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 The Best Ideas from the Best Books on Business in 2-Minutes Flat

Over 11,000 new business books are published each year. Some simply rehash the same old outdated stuff. Others are fabulous; presenting cutting-edge ideas that could immediately impact your success.

Failure usually comes down to two simple things; laziness and not knowing what to do.

Laziness is up to you. Knowing what to do is available courtesy of Amazon, right there in books. The problem? Which books? Where do you find time to read what you should?

That’s where RapidFire comes in. We peruse the great business books to identify the new ideas that helped others succeed. Then, we condense them into fast moving 2-minute audios you can enjoy while driving to work.

With our 2-minute audios you learn the same good ideas you’d pick up if you’d spent hours reading the books.

An important distinction! We do not summarize books. We scrutinize books for the new ideas most likely to propel your success.

Delivered via text or email, our audios are like nothing you’ve heard before. You’ll impress friends and co-workers with what you know. You’ll likely make better decisions and fewer mistakes. You’ll be able to implement proven new strategies before your competitors.

The RapidFire Story – by Greg Hague

I had always dreamed of practicing law. So in 2009, at age 60, I decided to take the difficult Arizona bar exam.  I graduated law school in 1974 and hadn’t looked at a legal book in 35 years. The exam was just 4 1/2 months away.

Here I was, an “aged” guy competing against young, newly-minted law students fresh off three years of intense study. The exam pass rate is often below 65%. Many said, “Greg, no way.”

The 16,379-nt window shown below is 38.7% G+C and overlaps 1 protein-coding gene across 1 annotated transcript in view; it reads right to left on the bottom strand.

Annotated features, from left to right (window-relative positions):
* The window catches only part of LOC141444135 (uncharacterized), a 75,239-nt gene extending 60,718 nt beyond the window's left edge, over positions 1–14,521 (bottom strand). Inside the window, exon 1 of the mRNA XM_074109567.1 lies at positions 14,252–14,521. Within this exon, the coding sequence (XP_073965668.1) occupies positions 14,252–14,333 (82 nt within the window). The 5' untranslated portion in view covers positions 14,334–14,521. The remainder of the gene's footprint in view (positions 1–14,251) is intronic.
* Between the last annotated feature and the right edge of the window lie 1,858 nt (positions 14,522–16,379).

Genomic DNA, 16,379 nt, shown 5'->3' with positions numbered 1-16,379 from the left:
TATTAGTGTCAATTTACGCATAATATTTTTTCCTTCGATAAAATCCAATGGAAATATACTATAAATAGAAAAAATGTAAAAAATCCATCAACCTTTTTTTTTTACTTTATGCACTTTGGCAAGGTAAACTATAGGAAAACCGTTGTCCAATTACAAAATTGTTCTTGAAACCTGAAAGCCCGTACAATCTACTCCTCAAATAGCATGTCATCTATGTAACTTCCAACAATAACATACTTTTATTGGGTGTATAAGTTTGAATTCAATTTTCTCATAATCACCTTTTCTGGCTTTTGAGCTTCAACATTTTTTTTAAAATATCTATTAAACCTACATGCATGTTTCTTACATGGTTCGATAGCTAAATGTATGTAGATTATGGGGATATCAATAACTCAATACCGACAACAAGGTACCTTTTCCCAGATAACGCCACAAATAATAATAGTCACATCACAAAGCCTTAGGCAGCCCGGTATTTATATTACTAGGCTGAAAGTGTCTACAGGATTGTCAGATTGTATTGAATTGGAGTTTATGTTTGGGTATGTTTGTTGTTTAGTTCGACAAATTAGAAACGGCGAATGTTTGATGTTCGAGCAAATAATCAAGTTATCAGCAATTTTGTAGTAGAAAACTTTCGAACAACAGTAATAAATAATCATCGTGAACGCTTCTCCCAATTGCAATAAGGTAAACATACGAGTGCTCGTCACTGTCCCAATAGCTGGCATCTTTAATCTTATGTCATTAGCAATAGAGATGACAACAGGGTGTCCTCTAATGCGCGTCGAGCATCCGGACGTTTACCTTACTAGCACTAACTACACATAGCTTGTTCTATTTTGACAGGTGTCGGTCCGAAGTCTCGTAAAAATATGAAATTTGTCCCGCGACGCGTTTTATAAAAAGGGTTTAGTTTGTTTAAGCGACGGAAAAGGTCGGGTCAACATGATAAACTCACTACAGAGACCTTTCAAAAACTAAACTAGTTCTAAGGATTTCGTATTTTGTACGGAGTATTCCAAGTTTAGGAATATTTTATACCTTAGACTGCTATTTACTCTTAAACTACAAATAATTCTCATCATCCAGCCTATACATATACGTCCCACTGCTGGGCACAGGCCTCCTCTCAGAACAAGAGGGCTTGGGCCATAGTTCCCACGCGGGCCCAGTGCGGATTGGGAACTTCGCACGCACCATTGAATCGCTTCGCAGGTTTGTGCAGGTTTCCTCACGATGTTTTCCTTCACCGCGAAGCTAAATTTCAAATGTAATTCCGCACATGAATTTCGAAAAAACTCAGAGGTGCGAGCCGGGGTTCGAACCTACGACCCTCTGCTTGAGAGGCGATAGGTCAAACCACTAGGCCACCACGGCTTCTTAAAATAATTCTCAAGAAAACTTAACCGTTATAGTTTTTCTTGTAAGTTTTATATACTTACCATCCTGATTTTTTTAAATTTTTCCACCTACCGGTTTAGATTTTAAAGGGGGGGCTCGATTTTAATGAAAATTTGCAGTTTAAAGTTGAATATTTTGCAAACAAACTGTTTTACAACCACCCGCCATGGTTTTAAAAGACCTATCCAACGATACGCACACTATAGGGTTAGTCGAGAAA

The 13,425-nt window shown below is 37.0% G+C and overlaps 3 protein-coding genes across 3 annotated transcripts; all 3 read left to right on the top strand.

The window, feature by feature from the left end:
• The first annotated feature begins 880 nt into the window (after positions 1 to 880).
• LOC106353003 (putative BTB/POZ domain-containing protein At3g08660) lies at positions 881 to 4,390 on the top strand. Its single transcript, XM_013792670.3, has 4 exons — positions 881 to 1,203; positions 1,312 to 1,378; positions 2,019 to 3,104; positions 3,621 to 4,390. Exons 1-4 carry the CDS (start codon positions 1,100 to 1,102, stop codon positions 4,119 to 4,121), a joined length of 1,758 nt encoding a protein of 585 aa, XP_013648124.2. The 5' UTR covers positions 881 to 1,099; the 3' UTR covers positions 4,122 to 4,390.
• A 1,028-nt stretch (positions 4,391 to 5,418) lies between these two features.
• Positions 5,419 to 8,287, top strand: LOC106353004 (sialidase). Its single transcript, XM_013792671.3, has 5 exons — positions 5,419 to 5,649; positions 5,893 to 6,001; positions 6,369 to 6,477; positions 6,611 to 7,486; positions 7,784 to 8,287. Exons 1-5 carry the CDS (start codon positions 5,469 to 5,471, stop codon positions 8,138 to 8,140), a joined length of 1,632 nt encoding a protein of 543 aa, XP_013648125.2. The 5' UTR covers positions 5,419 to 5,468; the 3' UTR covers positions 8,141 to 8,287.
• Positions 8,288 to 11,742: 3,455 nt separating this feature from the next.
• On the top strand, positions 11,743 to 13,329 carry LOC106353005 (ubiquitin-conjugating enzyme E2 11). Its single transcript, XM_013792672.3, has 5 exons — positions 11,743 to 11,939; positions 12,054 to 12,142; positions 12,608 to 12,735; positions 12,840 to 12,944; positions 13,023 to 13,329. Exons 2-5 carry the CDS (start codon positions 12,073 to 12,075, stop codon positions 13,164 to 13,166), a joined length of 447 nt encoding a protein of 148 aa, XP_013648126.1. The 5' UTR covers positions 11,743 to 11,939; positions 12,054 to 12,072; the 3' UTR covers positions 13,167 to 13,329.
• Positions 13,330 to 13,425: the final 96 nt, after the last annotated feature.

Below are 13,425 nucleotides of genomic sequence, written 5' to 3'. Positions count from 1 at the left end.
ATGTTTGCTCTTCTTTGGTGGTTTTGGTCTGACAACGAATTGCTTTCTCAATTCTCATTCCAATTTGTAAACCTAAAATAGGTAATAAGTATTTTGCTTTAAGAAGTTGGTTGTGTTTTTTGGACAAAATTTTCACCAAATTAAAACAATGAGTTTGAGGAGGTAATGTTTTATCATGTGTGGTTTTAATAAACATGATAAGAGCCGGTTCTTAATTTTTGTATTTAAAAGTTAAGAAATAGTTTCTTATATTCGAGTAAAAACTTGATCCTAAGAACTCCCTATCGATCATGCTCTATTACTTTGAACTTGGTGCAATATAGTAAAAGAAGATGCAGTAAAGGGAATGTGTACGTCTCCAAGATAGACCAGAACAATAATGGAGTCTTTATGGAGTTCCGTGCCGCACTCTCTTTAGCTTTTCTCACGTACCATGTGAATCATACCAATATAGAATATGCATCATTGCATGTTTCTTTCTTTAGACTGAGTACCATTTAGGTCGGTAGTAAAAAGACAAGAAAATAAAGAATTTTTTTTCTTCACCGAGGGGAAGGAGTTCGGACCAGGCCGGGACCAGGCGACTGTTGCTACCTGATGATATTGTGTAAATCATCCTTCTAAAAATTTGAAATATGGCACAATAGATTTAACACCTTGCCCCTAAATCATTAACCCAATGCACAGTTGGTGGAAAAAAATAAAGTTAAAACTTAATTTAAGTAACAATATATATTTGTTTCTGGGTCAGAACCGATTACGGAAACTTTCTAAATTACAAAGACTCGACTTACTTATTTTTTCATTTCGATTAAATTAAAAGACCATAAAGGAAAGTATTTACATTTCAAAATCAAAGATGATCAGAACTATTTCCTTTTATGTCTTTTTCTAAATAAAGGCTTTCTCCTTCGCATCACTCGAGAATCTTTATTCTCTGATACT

Well, I not only passed, I snagged the #1 score in the state!  How? I developed a new study technique, a way to learn twice as much in half the time. I named it “L4X.”

After the exam I wanted to share L4X with everyone and maybe become one of those super-cool New York Times bestselling authors. So I asked a New York editor if he thought my story and the L4X system would make a good book. He loved it.

But there was a problem. He said major publishers want at least 160 pages. I could tell the story and explain the system in a fraction of that.

I tried to puff it up, but the more I wrote the less clear my explanation. I learned that brevity begets clarity.

This got me thinking. Most books are structured around a few big ideas like L4X. Why not dig them out and explain them in minutes to help people who don’t have hours to read? That inspiration gave rise to RapidFire Books.

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